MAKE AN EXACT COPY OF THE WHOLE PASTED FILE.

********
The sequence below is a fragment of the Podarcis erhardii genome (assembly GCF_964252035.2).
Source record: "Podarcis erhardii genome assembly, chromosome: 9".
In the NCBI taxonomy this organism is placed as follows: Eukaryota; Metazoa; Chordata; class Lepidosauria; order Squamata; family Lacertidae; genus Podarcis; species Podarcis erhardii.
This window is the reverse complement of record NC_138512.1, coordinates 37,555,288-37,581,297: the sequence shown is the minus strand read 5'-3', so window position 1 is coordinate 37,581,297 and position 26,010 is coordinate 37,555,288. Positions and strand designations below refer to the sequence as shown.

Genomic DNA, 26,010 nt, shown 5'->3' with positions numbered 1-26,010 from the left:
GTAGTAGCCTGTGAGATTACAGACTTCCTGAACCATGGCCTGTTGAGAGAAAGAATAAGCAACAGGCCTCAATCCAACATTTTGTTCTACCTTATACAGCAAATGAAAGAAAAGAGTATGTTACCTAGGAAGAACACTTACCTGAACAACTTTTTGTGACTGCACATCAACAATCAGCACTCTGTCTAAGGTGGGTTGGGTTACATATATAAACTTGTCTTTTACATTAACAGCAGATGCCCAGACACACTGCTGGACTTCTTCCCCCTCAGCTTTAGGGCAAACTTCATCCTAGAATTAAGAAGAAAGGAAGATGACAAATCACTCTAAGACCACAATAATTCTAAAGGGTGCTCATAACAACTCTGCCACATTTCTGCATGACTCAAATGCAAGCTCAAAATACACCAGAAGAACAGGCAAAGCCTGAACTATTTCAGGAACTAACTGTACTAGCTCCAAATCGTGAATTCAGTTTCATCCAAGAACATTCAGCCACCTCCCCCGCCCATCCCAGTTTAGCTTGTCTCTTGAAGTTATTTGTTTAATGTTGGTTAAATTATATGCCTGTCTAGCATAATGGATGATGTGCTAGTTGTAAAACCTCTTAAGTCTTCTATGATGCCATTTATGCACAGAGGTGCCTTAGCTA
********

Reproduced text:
The sequence below is a fragment of the Podarcis erhardii genome (assembly GCF_964252035.2).
Source record: "Podarcis erhardii genome assembly, chromosome: 9".
In the NCBI taxonomy this organism is placed as follows: Eukaryota; Metazoa; Chordata; class Lepidosauria; order Squamata; family Lacertidae; genus Podarcis; species Podarcis erhardii.
This window is the reverse complement of record NC_138512.1, coordinates 37,555,288-37,581,297: the sequence shown is the minus strand read 5'-3', so window position 1 is coordinate 37,581,297 and position 26,010 is coordinate 37,555,288. Positions and strand designations below refer to the sequence as shown.

Genomic DNA, 26,010 nt, shown 5'->3' with positions numbered 1-26,010 from the left:
GTAGTAGCCTGTGAGATTACAGACTTCCTGAACCATGGCCTGTTGAGAGAAAGAATAAGCAACAGGCCTCAATCCAACATTTTGTTCTACCTTATACAGCAAATGAAAGAAAAGAGTATGTTACCTAGGAAGAACACTTACCTGAACAACTTTTTGTGACTGCACATCAACAATCAGCACTCTGTCTAAGGTGGGTTGGGTTACATATATAAACTTGTCTTTTACATTAACAGCAGATGCCCAGACACACTGCTGGACTTCTTCCCCCTCAGCTTTAGGGCAAACTTCATCCTAGAATTAAGAAGAAAGGAAGATGACAAATCACTCTAAGACCACAATAATTCTAAAGGGTGCTCATAACAACTCTGCCACATTTCTGCATGACTCAAATGCAAGCTCAAAATACACCAGAAGAACAGGCAAAGCCTGAACTATTTCAGGAACTAACTGTACTAGCTCCAAATCGTGAATTCAGTTTCATCCAAGAACATTCAGCCACCTCCCCCGCCCATCCCAGTTTAGCTTGTCTCTTGAAGTTATTTGTTTAATGTTGGTTAAATTATATGCCTGTCTAGCATAATGGATGATGTGCTAGTTGTAAAACCTCTTAAGTCTTCTATGATGCCATTTATGCACAGAGGTGCCTTAGCTA